• Dads and Sports

Dads & Daughters: Use Sports to Bond

I was privileged to be a close observer of women’s athletics for nearly three decades. My daughters, born a decade apart, were both outstanding high school and Division I university athletes. They both earned PhD degrees and are very successful in their careers as adults. But more importantly, I observed that there were many girls who played sports and grew up to be just as successful as my daughters. I saw that there was a special ingredient in their success that was not often discussed. It was a close and unique relationship between father and daughter. I have interviewed hundreds of fathers over the decades to try to get a sense of what is different about this relationship. What is the role that dads play in helping their daughters become successful adults in the business world?

The Data

As a researcher and psychologist, I noticed some interesting patterns among these athletic girls at an early age. In my impression, they seemed to benefit from sports more than boys. They often seemed to do better academically. Then the data began accumulating. Girls who participated in sports were less likely to do drugs, engage in abusive relationships or have unwanted pregnancies. They graduated more from high school and received more postgraduate degrees. They earned more money.

Then, over the years, women became a potent force as business executives. In fact, in a recent survey of nearly 1,000 female executives from 15 countries, more than 90% of women in executive positions have played sports during secondary school or university education. More than 55% of top-level executives have played university sports. Nearly 80% of these women believe that their membership on an athletic team gave them invaluable experience in helping their organizations become successful.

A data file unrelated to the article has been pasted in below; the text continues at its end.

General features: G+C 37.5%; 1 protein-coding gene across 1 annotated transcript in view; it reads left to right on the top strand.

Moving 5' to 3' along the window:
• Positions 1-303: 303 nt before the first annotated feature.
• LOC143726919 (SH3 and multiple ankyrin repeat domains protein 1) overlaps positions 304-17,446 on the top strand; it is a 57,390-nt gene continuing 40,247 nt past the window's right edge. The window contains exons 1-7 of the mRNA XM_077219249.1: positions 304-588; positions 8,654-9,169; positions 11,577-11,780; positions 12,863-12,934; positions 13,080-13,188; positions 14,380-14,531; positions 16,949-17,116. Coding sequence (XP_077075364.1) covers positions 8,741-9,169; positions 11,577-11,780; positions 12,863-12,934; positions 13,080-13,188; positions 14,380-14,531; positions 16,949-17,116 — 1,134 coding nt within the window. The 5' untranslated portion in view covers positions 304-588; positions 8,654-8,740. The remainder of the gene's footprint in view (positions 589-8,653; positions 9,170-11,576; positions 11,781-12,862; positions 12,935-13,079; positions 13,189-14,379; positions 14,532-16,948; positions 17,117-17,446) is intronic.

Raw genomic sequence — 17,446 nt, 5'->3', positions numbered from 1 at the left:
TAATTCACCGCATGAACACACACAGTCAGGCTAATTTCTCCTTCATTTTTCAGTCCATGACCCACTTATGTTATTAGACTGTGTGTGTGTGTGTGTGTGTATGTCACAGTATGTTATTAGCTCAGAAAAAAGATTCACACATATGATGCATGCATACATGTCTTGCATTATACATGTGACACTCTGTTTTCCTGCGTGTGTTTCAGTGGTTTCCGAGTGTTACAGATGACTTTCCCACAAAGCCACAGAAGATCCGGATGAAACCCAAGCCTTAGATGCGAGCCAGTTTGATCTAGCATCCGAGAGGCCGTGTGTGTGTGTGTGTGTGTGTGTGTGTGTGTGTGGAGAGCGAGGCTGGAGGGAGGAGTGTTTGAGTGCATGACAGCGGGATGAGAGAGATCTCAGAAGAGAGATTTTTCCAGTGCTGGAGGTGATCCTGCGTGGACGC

But What Else?

I thought the success of these women didn’t solely come from their experience on a team. Something had to be occurring at home that was different. Through my interviews, I found some interesting characteristics and a unique father-daughter relationship. It is true that the role of dad in the U.S. has diminished or is certainly changing. Nearly one in three children in our country don’t live with their fathers, which is almost 15 million young people. Men are often negligent in providing child support, and only about 45 percent of families receive their full child support payments in any given year.

But at athletic events for their daughters, I saw a very different dad than is described in the media. And these fathers participated at high levels compared to any other event where parents typically attended. When I interviewed these men, I noticed that their involvement was far beyond the typical male roles to provide, nurture and guide. These men had a special relationship with their daughters, and I observed four common themes which I want to discuss.


For these men, sports were a way to connect. They often admitted to me that they floundered in intimate communication or struggled with sharing their feelings. But they could kick a ball or shoot a basket with their daughter. It was an opportunity to spend a lot of time with their daughters doing something positive. These men felt they had purpose and meaning in their daughters’ lives. It was the one opportunity they had to be alone together. They could shoot baskets until dark debating about whether the Cavaliers or Warriors would win the championship.